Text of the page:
Abstract: “In God we Trust,” “One Nation Under God,” “God Bless America,”: phrases like these alert us to the on-going influence of religion in American public life. This course explores the role of religion in shaping American civic engagement and political activity from the 17th century to the present, aiming to put contemporary events into broader historical context. Key topics and themes include: the relationship between church and state in the colonial period; faith and the founders; religion and social activism in the antebellum era; religion, race and civil rights; religious “outsiders” and American politics; spirituality and social protest in the 20th century; the rise of the religious right; religion and American politics post-9/11; and the 2016 presidential election.
Year: 2021
Audience: Undergraduate

Prison to College Pathways: Re-Entry and the Continuum of Care (Conference Paper/Presentation)
Title: Prison to College Pathways: Re-Entry and the Continuum of Care
Author: Joshua Miller
Author: Hilary Binda
Abstract: Presentation at National Conference for Higher Education in Prison, 11/21 The nationwide field of Higher Education in Prison has enabled us to understand the complexity and significance of structuring a HEP program that ensures viability and sustainability during and beyond incarceration. As the TUPIT and PJI programs continue to flourish, we are learning more about HEP programs’ potential benefits and potentially harmful effects for individuals, prison cultures, directly impacted communities, college communities. Centering informed perspectives of students, faculty, and directors based on personal experiences, this roundtable discussion aims to generate conversation on HEP best practices with respect to the relationship between the college and college-in-prison and thus with a focus on re-entry support and continuing education or degree completion. Topics will include 1) developing degrees and the bachelor’s degree curriculum; 2) admissions/transfer processes inside and outside of the facility; 3) re-entry program models, strengths and weaknesses; and 4) supporting students on all campuses (inside and outside). Given that the individual and community impact of the carceral state is life long, HEP programs and colleges/universities should acknowledge this in program development by developing a continuum of care that addresses traumatic experiences before, during, and after incarceration. Both PJI and TUPIT are striving to develop programming along these lines to best support individuals’ health and wellbeing. Through a commitment to the policy of doing no harm, program sustainability, and racial and economic justice through expanded opportunities for transformational education, in this discussion, TUPIT and PJI will compare and contrast the challenges and successes of our respective models, attending to the associate’s and bachelor’s degrees and the re-entry program structures, and focusing on ways that each supports students from college-in-prison to forme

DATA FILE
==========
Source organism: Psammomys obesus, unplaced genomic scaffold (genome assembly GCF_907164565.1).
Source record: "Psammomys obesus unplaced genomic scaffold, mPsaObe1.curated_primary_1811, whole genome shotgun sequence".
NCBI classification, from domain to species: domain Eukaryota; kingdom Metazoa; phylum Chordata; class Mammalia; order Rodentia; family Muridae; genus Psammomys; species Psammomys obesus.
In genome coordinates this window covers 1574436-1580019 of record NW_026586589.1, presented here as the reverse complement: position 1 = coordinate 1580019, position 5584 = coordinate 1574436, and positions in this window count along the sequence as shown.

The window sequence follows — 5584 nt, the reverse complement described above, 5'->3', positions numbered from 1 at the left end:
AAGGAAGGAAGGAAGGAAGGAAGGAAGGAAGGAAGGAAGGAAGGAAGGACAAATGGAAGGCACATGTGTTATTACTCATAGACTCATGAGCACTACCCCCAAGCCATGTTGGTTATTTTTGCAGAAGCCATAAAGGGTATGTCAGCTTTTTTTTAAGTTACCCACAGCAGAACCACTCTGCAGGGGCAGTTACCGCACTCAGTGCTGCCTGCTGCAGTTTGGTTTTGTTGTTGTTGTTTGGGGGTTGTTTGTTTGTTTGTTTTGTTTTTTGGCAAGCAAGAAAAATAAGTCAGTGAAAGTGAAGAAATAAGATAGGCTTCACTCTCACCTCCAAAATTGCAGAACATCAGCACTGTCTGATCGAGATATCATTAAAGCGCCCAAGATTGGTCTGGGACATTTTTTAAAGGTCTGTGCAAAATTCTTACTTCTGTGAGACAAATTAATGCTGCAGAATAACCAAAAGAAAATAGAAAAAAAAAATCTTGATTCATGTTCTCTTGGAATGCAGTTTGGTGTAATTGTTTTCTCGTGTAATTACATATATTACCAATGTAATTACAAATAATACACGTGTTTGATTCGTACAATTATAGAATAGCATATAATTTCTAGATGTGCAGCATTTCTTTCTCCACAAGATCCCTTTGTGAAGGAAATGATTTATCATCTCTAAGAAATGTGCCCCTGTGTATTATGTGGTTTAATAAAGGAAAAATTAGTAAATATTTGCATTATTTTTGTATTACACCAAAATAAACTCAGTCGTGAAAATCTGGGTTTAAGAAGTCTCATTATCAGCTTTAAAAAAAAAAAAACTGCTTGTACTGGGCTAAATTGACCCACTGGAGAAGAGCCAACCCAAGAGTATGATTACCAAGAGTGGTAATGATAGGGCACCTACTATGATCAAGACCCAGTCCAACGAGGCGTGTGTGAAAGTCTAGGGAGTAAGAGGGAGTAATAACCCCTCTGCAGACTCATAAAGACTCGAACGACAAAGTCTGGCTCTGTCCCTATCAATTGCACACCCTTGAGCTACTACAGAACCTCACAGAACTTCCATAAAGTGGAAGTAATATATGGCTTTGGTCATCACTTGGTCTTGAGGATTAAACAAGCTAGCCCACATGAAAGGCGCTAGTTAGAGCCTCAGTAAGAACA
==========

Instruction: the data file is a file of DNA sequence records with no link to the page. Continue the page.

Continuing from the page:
Date: 11/11/2021